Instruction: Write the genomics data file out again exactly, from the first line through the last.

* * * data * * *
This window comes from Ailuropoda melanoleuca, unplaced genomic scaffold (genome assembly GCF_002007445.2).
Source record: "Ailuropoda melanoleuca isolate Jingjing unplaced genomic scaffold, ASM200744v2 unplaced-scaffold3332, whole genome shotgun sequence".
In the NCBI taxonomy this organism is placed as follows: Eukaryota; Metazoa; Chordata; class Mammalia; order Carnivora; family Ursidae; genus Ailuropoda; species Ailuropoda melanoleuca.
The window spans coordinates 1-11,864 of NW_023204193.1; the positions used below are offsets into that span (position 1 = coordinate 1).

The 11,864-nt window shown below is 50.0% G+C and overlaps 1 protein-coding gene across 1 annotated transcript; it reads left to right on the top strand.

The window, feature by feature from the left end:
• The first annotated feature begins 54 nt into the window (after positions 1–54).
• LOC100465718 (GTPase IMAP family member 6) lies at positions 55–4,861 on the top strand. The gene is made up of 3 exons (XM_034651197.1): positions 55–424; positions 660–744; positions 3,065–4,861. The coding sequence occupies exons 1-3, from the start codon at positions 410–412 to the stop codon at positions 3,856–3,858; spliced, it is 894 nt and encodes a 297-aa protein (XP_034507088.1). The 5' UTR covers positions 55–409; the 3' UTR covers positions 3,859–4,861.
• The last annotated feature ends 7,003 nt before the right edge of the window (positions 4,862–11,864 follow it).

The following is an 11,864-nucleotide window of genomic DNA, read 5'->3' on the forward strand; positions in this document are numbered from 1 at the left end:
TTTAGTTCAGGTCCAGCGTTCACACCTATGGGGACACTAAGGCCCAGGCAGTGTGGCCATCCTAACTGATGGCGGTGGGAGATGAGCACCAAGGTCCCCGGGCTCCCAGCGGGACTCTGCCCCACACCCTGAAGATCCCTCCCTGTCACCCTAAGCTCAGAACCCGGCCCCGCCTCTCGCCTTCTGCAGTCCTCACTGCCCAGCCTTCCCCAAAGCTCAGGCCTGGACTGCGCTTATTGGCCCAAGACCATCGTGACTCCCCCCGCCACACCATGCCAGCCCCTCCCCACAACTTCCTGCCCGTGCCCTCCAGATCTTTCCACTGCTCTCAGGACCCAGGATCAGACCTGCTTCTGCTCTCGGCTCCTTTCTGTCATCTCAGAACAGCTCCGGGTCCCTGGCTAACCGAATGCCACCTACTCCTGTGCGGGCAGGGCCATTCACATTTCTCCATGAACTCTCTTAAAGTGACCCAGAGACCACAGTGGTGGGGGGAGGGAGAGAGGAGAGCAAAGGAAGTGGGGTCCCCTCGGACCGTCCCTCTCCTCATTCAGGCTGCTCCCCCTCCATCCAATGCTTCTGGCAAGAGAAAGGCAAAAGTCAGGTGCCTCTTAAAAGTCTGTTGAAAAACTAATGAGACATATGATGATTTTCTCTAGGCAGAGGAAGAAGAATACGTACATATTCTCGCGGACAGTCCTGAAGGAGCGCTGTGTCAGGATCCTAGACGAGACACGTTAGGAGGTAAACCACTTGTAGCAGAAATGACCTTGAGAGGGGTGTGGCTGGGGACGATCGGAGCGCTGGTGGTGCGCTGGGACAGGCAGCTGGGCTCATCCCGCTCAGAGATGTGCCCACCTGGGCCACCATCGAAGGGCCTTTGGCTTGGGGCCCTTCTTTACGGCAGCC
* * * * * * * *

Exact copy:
This window comes from Ailuropoda melanoleuca, unplaced genomic scaffold (genome assembly GCF_002007445.2).
Source record: "Ailuropoda melanoleuca isolate Jingjing unplaced genomic scaffold, ASM200744v2 unplaced-scaffold3332, whole genome shotgun sequence".
In the NCBI taxonomy this organism is placed as follows: Eukaryota; Metazoa; Chordata; class Mammalia; order Carnivora; family Ursidae; genus Ailuropoda; species Ailuropoda melanoleuca.
The window spans coordinates 1-11,864 of NW_023204193.1; the positions used below are offsets into that span (position 1 = coordinate 1).

The 11,864-nt window shown below is 50.0% G+C and overlaps 1 protein-coding gene across 1 annotated transcript; it reads left to right on the top strand.

The window, feature by feature from the left end:
• The first annotated feature begins 54 nt into the window (after positions 1–54).
• LOC100465718 (GTPase IMAP family member 6) lies at positions 55–4,861 on the top strand. The gene is made up of 3 exons (XM_034651197.1): positions 55–424; positions 660–744; positions 3,065–4,861. The coding sequence occupies exons 1-3, from the start codon at positions 410–412 to the stop codon at positions 3,856–3,858; spliced, it is 894 nt and encodes a 297-aa protein (XP_034507088.1). The 5' UTR covers positions 55–409; the 3' UTR covers positions 3,859–4,861.
• The last annotated feature ends 7,003 nt before the right edge of the window (positions 4,862–11,864 follow it).

The following is an 11,864-nucleotide window of genomic DNA, read 5'->3' on the forward strand; positions in this document are numbered from 1 at the left end:
TTTAGTTCAGGTCCAGCGTTCACACCTATGGGGACACTAAGGCCCAGGCAGTGTGGCCATCCTAACTGATGGCGGTGGGAGATGAGCACCAAGGTCCCCGGGCTCCCAGCGGGACTCTGCCCCACACCCTGAAGATCCCTCCCTGTCACCCTAAGCTCAGAACCCGGCCCCGCCTCTCGCCTTCTGCAGTCCTCACTGCCCAGCCTTCCCCAAAGCTCAGGCCTGGACTGCGCTTATTGGCCCAAGACCATCGTGACTCCCCCCGCCACACCATGCCAGCCCCTCCCCACAACTTCCTGCCCGTGCCCTCCAGATCTTTCCACTGCTCTCAGGACCCAGGATCAGACCTGCTTCTGCTCTCGGCTCCTTTCTGTCATCTCAGAACAGCTCCGGGTCCCTGGCTAACCGAATGCCACCTACTCCTGTGCGGGCAGGGCCATTCACATTTCTCCATGAACTCTCTTAAAGTGACCCAGAGACCACAGTGGTGGGGGGAGGGAGAGAGGAGAGCAAAGGAAGTGGGGTCCCCTCGGACCGTCCCTCTCCTCATTCAGGCTGCTCCCCCTCCATCCAATGCTTCTGGCAAGAGAAAGGCAAAAGTCAGGTGCCTCTTAAAAGTCTGTTGAAAAACTAATGAGACATATGATGATTTTCTCTAGGCAGAGGAAGAAGAATACGTACATATTCTCGCGGACAGTCCTGAAGGAGCGCTGTGTCAGGATCCTAGACGAGACACGTTAGGAGGTAAACCACTTGTAGCAGAAATGACCTTGAGAGGGGTGTGGCTGGGGACGATCGGAGCGCTGGTGGTGCGCTGGGACAGGCAGCTGGGCTCATCCCGCTCAGAGATGTGCCCACCTGGGCCACCATCGAAGGGCCTTTGGCTTGGGGCCCTTCTTTACGGCAGCC